fbpx

Why is the Snow in the French Alps turning Blood Red?

by Sushree Mohanty

Why is the Snow in the French Alps turning Blood Red?

June 14, 2021

Glaciers in the French Alps look like a bloody war site. Typically, glaciers are topped with pure and pristine white snow. However, we see a different picture of the French Alps increasingly getting covered with blood like red spots. Curious researchers have dug down to investigate the blotches caused by alpine algal blooms.

The Science behind the Red Blotches

During the chilling winter and throughout the spring, the French Alps are wrapped in white snow or layers of ice. However, as soon as the spring turns to summer, these mountain slopes and the area start to blush. 

It seems like the mountains have applied some kind of makeup. Different parts of the snow are covered with different bright shades of red. People name this “sang de glacier” – the French translation for “glacier blood.” Some also refer to it as “watermelon snow.”

In reality, these blotches aren’t blood. The strangely-hued aggregations are caused due to microalgae. Yes! These invisible creatures cause microalgae blooms. This phenomenon is known as Chlamydomonas Nivalis. It means a species of green algae containing a red pigment undergoes active photosynthesis and, in that process, stains the white snow.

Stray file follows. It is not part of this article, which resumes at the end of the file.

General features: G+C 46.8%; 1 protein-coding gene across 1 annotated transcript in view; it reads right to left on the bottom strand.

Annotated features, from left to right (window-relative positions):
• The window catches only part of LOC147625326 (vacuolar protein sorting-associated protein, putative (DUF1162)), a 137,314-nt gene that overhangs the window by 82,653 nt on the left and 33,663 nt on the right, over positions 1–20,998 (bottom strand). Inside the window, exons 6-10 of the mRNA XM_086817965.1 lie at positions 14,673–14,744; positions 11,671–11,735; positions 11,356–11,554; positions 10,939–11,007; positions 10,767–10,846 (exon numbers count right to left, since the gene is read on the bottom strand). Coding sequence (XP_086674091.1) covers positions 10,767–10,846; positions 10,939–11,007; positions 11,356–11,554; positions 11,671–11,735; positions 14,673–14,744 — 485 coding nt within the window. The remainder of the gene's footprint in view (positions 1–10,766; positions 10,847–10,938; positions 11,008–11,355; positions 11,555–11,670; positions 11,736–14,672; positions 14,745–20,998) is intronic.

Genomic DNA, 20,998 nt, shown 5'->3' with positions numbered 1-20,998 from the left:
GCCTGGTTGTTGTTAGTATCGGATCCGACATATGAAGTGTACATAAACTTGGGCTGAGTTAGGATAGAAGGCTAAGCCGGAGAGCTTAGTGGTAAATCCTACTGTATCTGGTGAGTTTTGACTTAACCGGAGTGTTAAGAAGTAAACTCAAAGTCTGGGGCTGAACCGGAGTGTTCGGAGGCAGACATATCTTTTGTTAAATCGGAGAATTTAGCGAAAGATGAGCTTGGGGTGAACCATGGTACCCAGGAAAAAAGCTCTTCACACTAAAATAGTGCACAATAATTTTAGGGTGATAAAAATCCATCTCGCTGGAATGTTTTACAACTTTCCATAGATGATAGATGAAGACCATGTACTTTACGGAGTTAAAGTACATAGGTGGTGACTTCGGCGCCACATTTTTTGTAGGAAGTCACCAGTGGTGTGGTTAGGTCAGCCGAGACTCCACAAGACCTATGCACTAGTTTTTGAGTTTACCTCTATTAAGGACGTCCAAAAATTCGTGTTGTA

Statistics of recent years show that alpine regions and habitats have experienced an uptick in algae blooms, causing the snow to stain dramatically red. We might view this event as strange yet beautiful. Scientists are curious to dig deeper into the cause that might portend a menacing future of the French Alps.

microalgae-scoolbuzz
The strangely-hued aggregations are caused due to microalgae. These invisible creatures cause microalgae blooms.

What have the Scientists found?

Scientists at several alpine institutes decided to focus on the algae species “that grow next door,” as said by Eric Maréchal, the head of a plant physiology lab at Grenoble Alpes University and a leader of the project.

They found that Sanguine, an algae genus that produces a blood-red hue, is located at high altitudes. Also, two green microalgae variants called Symbiochloris and Desmococcu exist at altitudes below 4,921 feet.

A team of French scientists embarked on a project (AlpAlga) related to the complete study on microalgae. Their main focus was to find out about the significant climate crisis faced globally. In a published study in the Plant Science section of the Frontiers, the team remarkably described these algal blooms as “potential markers of climate change.” The scientists learned strange facts about these stains.

Although the researchers haven’t completely understood the reasons behind the algae blooms, it might not be a good sign for the white snow staining red. Researchers have started investigating and surveying the algae of the Alps. 

However, these microalgae blooms are being reported not only in the Alps but also in the Rockies. Even Antarctica and Greenland are not spared. 

bloody-glaciers-scoolbuzz
A team of French scientists embarked on a project (AlpAlga) related to the complete study on microalgae.